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(Credits: Far Out / Wikimedia / Nathan Dumlao)


Never Meet Your Heroes: Billie Joe Armstrong and the 'Boulevard of Broken Dreams'


Liam Wade, a songwriter and guitarist with a long history of working within the music industry, is recounting his tales of life on the road, translating his memories into a fictionalised format as part of his novella, the ‘Courtney’ stories. Here, following his first effort, Wade details ‘Boulevard of Broken Dreams‘…

“Damn, it’s hot!” – I thought to myself as the morning sun heated up my room, stirring me awake. A thick beam of yellow light was breaking through a crack in the curtains and cutting across my face. The cotton bed sheets were tangled and stuck to my legs with sweat. Los Angeles had been experiencing a heatwave that week; the sun had been relentless as it slowly baked the American West Coast. I’d become uncomfortable with the heat so deep into the year, and my circadian clock was struggling with its new location. It’d been several months since I’d been home, and I’d started to miss my friends and even my crummy old apartment. London was beautiful in the fall as the colour of the city changed from green to golden brown, and people would start to get wrapped up in their woolly hats and big coats. I longed for its cool crisp weather.

That particular day, the temperature in L.A. peaked at 96F, which had rendered me useless for most of it. Hiding in the cool shelter of my hotel room, I spent hours laying on my bed listening to the long spiny fingers of the palms as they tapped against my window. As the sun began to set, I stepped onto my balcony and admired the pastel pink and blue hues slicing up the horizon: “It’s not all that bad,” I thought to myself.

That evening, I had been invited to attend an event thrown by Jack Daniels at The Viper Room, a club with a typically shady Hollywood history. It was the venue where River Phoenix, a rising Hollywood star, lost his life to a cocktail of drugs. I would be attending the event alone as my bandmates had all flown home after the recording sessions.

L.A. was a city I still wanted to know. I’d decided to stay.

I jumped in a cab from my hotel to The Viper Room and made my way inside. It was dark and bustling with people, pink neon strip lights highlighted the bar, and a small stage hugged the back corner. Good looking waitresses in small shorts were wandering around handing out free drinks with forced smiles. The kid next to me was muttering “Jack ‘n Coke” then laughing and winking as his girlfriend keyed a bump into her nose; I watched her eyes roll back as she vacuumed the key clean, right there, in the middle of the club. I moved away from them to find a good place to watch the evening’s entertainment. Har Mar Superstar was performing his latest record with Fab Moretti on drums. It sounded funky yet, metronomic; a straight-groove indie butter churned from the milk of a musical teat.

Standing alone at the bar, I felt a bit of a loser with no friends. Which was only half true. I didn’t know anyone, and I didn’t see anyone else on their own to make conversation with — everyone seemed to be out with their
friends getting drunk. As the band performed their last song, I decided I’d had enough fun. Downing my whiskey, I made my way to the door and out onto the street. A cool breeze washed over me, and the humidity of the club evaporated from my skin. I lit up a cigarette and took in the nightlife on the boulevard of broken dreams. Hollywood is an offbeat mix of people from all different walks of life.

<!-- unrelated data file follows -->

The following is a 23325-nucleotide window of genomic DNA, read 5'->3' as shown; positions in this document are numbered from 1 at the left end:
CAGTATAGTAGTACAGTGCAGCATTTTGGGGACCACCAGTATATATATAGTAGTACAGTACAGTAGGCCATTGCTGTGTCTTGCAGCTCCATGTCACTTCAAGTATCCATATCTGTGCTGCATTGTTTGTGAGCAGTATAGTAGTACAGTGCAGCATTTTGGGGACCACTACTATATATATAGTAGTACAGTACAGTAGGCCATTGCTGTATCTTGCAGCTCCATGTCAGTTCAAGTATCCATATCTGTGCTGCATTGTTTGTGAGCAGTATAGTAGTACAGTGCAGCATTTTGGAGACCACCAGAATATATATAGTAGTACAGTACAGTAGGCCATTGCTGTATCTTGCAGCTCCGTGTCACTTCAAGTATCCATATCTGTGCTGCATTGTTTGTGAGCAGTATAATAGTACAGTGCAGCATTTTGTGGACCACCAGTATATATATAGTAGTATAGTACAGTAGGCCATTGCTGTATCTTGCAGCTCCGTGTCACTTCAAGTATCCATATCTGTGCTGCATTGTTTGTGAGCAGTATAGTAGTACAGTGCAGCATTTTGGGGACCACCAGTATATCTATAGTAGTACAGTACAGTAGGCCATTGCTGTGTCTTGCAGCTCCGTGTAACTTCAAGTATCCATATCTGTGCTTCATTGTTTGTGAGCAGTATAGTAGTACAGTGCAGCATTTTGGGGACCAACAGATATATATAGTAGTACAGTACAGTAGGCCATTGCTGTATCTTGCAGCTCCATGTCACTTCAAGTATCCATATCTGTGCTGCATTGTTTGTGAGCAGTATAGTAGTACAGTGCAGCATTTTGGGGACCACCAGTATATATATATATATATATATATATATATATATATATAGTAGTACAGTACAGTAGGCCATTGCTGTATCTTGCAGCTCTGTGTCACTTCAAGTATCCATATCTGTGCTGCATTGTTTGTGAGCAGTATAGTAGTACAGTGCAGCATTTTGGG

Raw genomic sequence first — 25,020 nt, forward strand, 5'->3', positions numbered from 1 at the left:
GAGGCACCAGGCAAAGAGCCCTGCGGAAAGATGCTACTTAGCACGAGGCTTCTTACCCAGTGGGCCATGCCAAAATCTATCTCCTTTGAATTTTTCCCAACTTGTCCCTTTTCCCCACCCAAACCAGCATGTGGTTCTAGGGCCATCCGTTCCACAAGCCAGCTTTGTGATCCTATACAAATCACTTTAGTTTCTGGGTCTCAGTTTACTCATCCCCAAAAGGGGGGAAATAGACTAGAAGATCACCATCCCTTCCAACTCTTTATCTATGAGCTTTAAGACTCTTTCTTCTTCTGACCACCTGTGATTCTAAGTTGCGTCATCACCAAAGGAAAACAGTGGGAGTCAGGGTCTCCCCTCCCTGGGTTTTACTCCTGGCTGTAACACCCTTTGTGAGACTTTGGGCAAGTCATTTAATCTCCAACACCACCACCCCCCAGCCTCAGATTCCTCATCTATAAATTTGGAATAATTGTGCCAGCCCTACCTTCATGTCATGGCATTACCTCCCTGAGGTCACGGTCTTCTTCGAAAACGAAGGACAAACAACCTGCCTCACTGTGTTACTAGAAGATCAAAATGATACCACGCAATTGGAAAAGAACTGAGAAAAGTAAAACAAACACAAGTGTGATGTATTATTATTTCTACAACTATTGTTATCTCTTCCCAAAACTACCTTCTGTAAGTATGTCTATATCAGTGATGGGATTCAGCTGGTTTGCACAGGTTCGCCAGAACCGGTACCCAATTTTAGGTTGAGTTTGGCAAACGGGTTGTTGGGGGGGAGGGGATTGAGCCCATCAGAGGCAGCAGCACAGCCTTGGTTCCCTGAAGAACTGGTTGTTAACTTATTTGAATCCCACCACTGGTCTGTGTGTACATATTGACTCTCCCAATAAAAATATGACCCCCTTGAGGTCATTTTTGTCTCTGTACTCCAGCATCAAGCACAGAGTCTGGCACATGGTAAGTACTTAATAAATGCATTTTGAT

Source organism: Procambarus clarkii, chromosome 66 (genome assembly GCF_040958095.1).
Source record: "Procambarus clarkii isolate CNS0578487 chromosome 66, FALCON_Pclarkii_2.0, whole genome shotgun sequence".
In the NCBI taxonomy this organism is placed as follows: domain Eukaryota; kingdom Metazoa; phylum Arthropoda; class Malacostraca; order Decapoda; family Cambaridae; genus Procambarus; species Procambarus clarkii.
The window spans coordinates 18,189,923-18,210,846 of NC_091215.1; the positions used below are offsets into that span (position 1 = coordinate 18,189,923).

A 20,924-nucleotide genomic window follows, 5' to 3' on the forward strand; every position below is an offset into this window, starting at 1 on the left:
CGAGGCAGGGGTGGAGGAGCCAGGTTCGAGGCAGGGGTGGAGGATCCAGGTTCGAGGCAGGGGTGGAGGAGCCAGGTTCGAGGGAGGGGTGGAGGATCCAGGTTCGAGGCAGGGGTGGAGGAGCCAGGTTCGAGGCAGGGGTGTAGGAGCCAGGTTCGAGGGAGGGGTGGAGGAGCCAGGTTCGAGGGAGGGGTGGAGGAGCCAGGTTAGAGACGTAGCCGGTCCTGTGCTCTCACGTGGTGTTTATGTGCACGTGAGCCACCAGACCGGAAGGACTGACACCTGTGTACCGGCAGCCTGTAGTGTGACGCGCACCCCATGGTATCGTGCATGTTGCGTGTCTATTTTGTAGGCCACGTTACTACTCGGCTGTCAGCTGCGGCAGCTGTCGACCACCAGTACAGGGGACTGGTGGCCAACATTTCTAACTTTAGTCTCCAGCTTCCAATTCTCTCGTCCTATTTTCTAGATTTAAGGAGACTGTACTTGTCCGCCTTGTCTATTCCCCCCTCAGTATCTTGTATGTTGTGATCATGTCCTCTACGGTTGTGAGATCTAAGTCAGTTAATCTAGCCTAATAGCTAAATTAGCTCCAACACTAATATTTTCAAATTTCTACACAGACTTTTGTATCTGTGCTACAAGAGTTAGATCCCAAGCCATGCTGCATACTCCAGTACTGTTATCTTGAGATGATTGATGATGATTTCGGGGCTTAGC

The bros and the queens living in harmony, sucking up as much alcohol as the surrounding establishments will facilitate. I was staying at the Chateau Marmont, a gothic white castle, a renowned playground for the
rich and famous. It was a 20-minute walk from The Viper Room, so I decided I’d take my chances with the street. I had been walking for ten minutes, passing by the bars and clubs, the smell of stale alcohol and
body odour filtering through the air, when I came across four ‘beer-boys’ in tight vests getting into their fleshed out Cadillac. The scrawniest of the gang took one look at me and decided I would be the target for
the evening’s amusement. He had a checkered baseball cap screwed on backwards and enormous jeans that draped over his shoes. He stepped out in front of me, blocking my path.

“Hey man, can I get a smoke?” He said as he stood almost nose to nose with me. I stopped and took a step back. “Sorry mate, it’s my last one.” There was at least half a pack jammed in the back pocket of my jeans, but there was no way I was giving him one. I tried to ignore him, stepping to the right in an attempt to walk past. He stuck his foot out and tripped me; I fell to the ground, cracking my knee on the concrete. “Oh, sooorrryyy MATE!” he chirped in a fake British accent. He and his friends began to laugh, and to make matters worse, the cigarettes fell out of my pocket and onto the sidewalk. “Ohhh what’s this then?” He said as he bent down to pick up the Marlboro’s. “C’mon mate, hand them back will ya?” I rose to my feet and brushed my knees clean. Instead of handing them back, he turned the pack upside down and let them tumble into the drain beneath his feet. The combination of embarrassment, a sore knee, and now the loss of six dollars worth of cigarettes made my blood boil up inside me.